Will Leeds hang on this season? Having ‘the best player in the Championship’, a tighter defence and a more mature vibe suggests promotion will finally come…
Leeds United are three points better off than they were at this stage last season. They’re firmly in the automatic promotion places, when a year ago they were jostling with the pack, one of five teams separated by three points. They have won two more games than they had then. They’ve scored seven fewer goals but they’ve also conceded seven fewer.
But it was not long after that things started to go slightly south. They sailed close to the wind in a couple of games against Aston Villa and Blackburn around Christmas, then went on a run of four defeats in seven, before the really damaging few games in the last month of the season, which saw them miss out on promotion and cast into the pit of chaos that was the playoffs.
Promotion means more to Leeds than many. How could it not for a team who fell so hard from so high? And specifically, promotion now: there is a definite sense that this is a ‘shit or bust’ season at Elland Road, that while something special continues to happen under Marcelo Bielsa, if they don’t go up now, when will they?
Things will look very different if Leeds start next season as a Championship club. The loans of Ben White, Jack Harrison, Jack Clarke, Eddie Nketiah and Helder Costa will all be over. Kalvin Phillips, talked about in serious tones as a potential England player, will have plenty interested in him, and although Leeds would only sell for a healthy fee, he will almost certainly be in the Premier League one way or another by August. The likes of Liam Cooper and Tyler Roberts will have their suitors too.
And then of course there’s Bielsa. There was an agonising two-week gap between defeat in the playoff semi-final to the announcement that he would be staying for another year back in May, but even when it was confirmed, the vibe was certainly that it would be just one more year. “Let’s have another go,” said chairman Andrea Radrizzani at the time.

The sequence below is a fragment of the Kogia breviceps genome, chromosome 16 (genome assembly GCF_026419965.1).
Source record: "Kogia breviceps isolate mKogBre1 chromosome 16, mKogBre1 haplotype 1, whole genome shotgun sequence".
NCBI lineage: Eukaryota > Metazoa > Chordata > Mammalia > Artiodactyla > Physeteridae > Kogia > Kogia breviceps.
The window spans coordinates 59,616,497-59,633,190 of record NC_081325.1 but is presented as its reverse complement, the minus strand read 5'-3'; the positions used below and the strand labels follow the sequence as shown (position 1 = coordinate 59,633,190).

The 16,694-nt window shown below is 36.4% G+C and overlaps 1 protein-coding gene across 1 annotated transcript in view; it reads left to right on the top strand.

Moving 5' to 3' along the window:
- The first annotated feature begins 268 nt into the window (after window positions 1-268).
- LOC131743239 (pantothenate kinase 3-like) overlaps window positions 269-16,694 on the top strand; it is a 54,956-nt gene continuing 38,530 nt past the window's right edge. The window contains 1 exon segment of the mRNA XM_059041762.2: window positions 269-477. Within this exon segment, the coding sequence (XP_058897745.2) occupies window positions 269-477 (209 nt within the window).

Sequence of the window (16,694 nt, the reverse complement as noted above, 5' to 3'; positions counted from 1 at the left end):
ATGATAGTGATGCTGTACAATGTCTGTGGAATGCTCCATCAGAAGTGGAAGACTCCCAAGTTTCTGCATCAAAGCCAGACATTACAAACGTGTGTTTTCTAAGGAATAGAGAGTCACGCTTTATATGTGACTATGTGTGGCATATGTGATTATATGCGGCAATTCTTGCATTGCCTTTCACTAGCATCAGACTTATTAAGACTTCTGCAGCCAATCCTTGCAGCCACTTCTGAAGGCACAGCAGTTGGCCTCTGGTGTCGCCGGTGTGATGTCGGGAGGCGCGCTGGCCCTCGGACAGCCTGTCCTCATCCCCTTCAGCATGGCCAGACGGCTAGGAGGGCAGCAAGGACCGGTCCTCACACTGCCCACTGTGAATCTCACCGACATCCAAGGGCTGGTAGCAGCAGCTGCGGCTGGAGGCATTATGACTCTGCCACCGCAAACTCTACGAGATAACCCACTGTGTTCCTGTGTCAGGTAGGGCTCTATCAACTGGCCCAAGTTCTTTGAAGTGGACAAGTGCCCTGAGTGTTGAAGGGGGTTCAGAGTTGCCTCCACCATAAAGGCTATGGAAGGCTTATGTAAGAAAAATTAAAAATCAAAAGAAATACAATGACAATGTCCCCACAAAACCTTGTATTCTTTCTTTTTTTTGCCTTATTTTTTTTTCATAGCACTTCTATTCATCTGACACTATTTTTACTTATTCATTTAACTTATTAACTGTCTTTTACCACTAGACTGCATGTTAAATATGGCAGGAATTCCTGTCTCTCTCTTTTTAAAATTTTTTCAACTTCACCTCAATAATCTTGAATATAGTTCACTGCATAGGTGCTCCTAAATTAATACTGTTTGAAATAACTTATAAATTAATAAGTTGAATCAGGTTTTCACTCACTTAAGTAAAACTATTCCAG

The Championship is far too unpredictable to say that, even with all of those changes, Leeds would not be able to go up. But this team, with this manager and this amount of goodwill, represents their best chance of returning to the Premier League since promotion from League One in 2010.
So the looming question that Leeds fans might have been trying to avoid asking themselves is: will this season be different? The good news for them is there are a couple of sign that suggest the answer is yes.
Firstly, there has been a slight alteration in the way Leeds have played this season. They are still very much a Bielsa side, but they have not been quite so gung-ho, reckless even: their volume is only turned up to ten, rather than 11 as it was last season. They seem slightly cooler, more mentally mature.
Which has partly been inspired by the close call of last season. ”With us doing so well throughout the season and then going 1-0 up in the first leg [against Derby in the playoffs], it’s hard to think about those situations,” Phillips told Sky recently, “but they happen and it just makes us stronger and better to go on and do one better.”
It's not normal that one centre-back gives the kind of passes Ben White did.
The intensity is still there, and that demented fitness was demonstrated by the late goals they have scored, not least in Tuesday’s win over Reading in what was otherwise an absolute dog of a game. That was one of seven goals they’ve scored after the 80 minute mark, all but one of which turned defeats into draws and draws into wins.
But probably the biggest factor has been the tightening of their defence, partly down to the slightly more reserved style, but also personnel. When fit, Liam Cooper is a comforting and firm presence, like the sturdy beam in a barn. And while everyone loved Pontus Jansson, Cooper’s regular central defensive partner this season is undoubtedly an upgrade.
“From the first game of the season, Ben White has been outstanding,” said Sam Parkin on this week’s Totally Football League Show. “In fact I’d go as far to say he’s the best player in the Championship at the moment.
“Incredible consistency, strong, won everything from set pieces and when he comes out with the ball it is like watching a young Rio Ferdinand, or John Stones. He’s probably stronger and more physical than Stones.”
White, on loan from Brighton, is already being talked up as a potential international and target for some considerably wealthier clubs than the Seagulls. And you can see why: just watch his assist for Patrick Bamford’s opener against Luton last weekend, when he collected the ball in defence, strolled up three-quarters of the pitch and slipped a Bergkampian pass through for the striker to score. “It’s not normal that one centre-back gives the kind of passes Ben White did,” Bielsa said afterwards.
A few concerns remain. The intensity of Bielsa’s demands and his avoidance of rotation means injuries are inevitable, and the threat of burnout is a constant theme with his sides. A more consistent goalscorer would be helpful, even if Bamford’s recent form has been excellent.
But there is enough to present a convincing case that yes, things are different this season. That they are more likely to hang on and win promotion. And that Bielsa, the father most Leeds fans wished they had, will stay. God, they hope so.
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